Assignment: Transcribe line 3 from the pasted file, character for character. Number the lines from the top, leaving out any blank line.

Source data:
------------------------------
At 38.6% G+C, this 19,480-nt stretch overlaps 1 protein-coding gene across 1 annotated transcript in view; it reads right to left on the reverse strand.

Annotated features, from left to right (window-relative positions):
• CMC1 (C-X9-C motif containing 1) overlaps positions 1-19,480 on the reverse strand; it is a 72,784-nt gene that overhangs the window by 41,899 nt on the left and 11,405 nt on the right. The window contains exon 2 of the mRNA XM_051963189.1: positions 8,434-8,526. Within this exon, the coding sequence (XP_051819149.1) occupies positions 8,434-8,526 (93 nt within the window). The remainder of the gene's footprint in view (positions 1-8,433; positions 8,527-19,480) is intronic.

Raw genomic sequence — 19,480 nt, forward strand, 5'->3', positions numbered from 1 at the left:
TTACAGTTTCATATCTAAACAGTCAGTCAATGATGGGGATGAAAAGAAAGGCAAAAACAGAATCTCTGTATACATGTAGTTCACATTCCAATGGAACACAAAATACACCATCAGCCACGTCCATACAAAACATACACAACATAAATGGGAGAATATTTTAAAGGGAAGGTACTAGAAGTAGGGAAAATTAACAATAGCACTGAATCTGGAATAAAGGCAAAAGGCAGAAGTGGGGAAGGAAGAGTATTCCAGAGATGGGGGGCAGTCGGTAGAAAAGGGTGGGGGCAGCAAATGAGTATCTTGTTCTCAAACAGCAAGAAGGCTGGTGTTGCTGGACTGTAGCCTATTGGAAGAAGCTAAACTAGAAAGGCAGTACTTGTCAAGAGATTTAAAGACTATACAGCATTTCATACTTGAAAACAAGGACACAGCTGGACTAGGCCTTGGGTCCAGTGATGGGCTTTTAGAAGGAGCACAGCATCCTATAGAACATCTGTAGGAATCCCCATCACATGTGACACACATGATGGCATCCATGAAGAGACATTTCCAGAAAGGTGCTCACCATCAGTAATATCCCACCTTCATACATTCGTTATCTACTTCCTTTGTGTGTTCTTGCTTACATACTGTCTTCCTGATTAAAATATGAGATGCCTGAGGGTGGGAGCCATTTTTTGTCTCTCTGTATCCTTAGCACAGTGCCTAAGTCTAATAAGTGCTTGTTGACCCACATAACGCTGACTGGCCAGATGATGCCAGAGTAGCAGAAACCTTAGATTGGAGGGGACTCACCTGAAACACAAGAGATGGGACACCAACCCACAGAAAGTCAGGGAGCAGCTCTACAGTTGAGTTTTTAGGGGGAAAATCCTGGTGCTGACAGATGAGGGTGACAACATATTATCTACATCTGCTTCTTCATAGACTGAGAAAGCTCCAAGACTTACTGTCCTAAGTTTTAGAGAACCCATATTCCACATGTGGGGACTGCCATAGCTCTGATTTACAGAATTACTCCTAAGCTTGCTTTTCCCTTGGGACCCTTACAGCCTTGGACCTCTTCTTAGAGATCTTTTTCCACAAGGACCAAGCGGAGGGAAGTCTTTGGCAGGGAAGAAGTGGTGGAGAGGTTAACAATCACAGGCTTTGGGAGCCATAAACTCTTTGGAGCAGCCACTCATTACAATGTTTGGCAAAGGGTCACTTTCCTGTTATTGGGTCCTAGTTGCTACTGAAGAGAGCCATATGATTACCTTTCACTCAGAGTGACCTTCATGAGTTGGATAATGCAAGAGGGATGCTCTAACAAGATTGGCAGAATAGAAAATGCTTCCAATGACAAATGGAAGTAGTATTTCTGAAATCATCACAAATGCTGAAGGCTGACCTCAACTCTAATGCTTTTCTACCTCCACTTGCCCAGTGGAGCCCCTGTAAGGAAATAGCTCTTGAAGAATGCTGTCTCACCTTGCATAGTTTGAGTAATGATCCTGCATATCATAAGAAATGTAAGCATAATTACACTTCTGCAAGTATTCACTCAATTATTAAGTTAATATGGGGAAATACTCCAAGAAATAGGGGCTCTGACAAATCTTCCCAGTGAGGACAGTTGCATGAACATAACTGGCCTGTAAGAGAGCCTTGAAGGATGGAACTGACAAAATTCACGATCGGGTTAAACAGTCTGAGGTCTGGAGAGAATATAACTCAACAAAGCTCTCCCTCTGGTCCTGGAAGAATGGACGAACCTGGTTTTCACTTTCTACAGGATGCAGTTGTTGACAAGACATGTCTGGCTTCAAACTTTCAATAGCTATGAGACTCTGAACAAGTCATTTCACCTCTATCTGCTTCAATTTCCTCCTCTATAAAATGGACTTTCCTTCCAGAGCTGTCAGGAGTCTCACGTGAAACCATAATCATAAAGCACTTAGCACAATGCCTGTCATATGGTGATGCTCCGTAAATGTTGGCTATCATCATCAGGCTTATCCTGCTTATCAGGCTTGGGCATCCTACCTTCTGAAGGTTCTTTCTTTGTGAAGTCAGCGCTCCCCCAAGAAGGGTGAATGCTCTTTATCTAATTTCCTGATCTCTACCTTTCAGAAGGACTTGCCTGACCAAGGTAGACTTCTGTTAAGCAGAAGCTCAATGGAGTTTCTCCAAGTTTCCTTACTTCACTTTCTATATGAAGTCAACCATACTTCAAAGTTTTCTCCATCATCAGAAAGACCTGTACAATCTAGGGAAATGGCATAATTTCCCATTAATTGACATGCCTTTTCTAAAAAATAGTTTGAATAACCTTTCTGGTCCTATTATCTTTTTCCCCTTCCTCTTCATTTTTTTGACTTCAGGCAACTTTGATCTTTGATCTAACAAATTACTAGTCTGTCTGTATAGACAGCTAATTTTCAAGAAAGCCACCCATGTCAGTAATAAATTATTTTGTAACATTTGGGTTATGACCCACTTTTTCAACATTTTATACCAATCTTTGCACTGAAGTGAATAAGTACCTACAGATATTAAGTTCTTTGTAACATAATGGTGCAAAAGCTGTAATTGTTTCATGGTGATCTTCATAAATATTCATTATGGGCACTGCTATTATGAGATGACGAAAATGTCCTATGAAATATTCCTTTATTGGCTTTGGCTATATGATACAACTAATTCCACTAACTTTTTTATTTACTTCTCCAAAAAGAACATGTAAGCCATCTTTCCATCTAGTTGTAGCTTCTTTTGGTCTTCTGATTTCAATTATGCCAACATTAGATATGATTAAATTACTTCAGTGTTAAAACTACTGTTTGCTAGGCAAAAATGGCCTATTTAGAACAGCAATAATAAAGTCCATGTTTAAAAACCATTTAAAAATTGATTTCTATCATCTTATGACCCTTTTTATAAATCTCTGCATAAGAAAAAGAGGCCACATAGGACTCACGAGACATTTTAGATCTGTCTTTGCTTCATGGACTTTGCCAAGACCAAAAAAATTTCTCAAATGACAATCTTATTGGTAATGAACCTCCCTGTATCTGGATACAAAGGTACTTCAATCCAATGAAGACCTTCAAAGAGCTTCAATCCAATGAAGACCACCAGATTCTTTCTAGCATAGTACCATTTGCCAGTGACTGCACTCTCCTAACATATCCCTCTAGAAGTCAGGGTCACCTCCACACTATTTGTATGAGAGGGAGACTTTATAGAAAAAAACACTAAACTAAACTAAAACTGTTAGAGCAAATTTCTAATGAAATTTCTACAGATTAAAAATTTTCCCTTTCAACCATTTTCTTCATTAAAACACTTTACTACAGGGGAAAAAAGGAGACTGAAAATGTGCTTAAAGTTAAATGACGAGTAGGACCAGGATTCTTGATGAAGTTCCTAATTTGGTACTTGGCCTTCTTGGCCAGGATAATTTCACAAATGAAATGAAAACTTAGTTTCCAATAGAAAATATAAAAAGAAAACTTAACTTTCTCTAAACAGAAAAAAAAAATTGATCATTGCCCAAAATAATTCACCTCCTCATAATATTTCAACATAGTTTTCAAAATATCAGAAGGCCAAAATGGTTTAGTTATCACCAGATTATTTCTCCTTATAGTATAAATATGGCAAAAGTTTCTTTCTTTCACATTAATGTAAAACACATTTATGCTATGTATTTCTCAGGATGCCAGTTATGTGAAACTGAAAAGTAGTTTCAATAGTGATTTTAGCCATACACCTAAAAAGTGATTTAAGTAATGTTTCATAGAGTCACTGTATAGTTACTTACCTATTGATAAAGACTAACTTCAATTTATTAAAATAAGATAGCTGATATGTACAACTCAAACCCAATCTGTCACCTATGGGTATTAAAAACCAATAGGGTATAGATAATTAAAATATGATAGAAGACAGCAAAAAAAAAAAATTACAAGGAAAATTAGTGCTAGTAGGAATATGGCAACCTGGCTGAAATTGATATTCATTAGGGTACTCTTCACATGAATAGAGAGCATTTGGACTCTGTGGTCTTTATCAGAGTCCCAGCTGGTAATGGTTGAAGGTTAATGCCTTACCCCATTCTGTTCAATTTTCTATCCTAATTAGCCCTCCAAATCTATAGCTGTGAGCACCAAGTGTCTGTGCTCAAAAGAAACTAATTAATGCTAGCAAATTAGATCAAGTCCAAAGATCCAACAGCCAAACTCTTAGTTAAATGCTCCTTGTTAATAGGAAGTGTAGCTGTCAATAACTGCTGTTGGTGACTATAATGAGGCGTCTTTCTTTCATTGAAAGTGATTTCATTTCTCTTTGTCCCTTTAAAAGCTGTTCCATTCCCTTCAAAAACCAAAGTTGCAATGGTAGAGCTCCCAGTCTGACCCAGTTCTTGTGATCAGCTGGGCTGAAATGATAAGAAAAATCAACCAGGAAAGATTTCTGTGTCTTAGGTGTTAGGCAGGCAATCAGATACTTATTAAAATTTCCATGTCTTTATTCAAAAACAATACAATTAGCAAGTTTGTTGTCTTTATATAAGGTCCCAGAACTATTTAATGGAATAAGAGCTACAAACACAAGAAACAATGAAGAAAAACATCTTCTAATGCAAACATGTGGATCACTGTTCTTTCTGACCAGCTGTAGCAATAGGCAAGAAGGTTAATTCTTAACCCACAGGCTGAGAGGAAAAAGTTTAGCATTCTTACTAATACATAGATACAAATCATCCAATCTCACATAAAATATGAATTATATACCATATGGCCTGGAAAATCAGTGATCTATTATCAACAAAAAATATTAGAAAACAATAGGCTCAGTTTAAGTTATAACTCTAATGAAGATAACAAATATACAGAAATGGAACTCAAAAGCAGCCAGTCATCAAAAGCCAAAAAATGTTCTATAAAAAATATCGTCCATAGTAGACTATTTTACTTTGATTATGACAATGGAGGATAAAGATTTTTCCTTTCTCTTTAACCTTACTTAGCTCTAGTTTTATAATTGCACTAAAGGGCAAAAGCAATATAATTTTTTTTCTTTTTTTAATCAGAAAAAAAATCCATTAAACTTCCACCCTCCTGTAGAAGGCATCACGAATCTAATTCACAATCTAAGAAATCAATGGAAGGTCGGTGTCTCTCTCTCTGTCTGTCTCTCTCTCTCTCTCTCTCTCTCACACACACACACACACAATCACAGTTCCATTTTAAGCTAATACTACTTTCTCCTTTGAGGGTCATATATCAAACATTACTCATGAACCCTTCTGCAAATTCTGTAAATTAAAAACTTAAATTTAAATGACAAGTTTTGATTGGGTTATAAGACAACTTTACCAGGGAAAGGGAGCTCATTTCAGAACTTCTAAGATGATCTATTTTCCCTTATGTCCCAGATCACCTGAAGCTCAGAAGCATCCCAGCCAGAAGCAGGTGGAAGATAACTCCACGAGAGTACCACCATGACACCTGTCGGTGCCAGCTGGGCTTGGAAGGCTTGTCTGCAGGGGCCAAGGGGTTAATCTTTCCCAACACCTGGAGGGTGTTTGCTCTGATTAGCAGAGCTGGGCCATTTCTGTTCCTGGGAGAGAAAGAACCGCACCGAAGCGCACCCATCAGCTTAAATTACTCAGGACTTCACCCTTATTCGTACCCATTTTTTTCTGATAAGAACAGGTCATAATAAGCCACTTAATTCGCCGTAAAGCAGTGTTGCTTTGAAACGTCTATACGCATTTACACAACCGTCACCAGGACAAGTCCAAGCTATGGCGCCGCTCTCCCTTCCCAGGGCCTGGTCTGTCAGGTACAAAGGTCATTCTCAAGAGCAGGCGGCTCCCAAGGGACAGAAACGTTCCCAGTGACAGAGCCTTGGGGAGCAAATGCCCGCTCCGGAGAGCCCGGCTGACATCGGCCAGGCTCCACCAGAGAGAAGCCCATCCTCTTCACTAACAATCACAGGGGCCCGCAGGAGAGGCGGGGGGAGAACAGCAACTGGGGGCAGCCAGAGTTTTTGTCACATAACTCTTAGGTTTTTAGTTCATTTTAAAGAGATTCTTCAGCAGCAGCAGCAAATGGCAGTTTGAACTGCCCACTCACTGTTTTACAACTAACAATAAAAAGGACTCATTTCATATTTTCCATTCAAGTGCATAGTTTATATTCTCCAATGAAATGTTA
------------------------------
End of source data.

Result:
• CMC1 (C-X9-C motif containing 1) overlaps positions 1-19,480 on the reverse strand; it is a 72,784-nt gene that overhangs the window by 41,899 nt on the left and 11,405 nt on the right. The window contains exon 2 of the mRNA XM_051963189.1: positions 8,434-8,526. Within this exon, the coding sequence (XP_051819149.1) occupies positions 8,434-8,526 (93 nt within the window). The remainder of the gene's footprint in view (positions 1-8,433; positions 8,527-19,480) is intronic.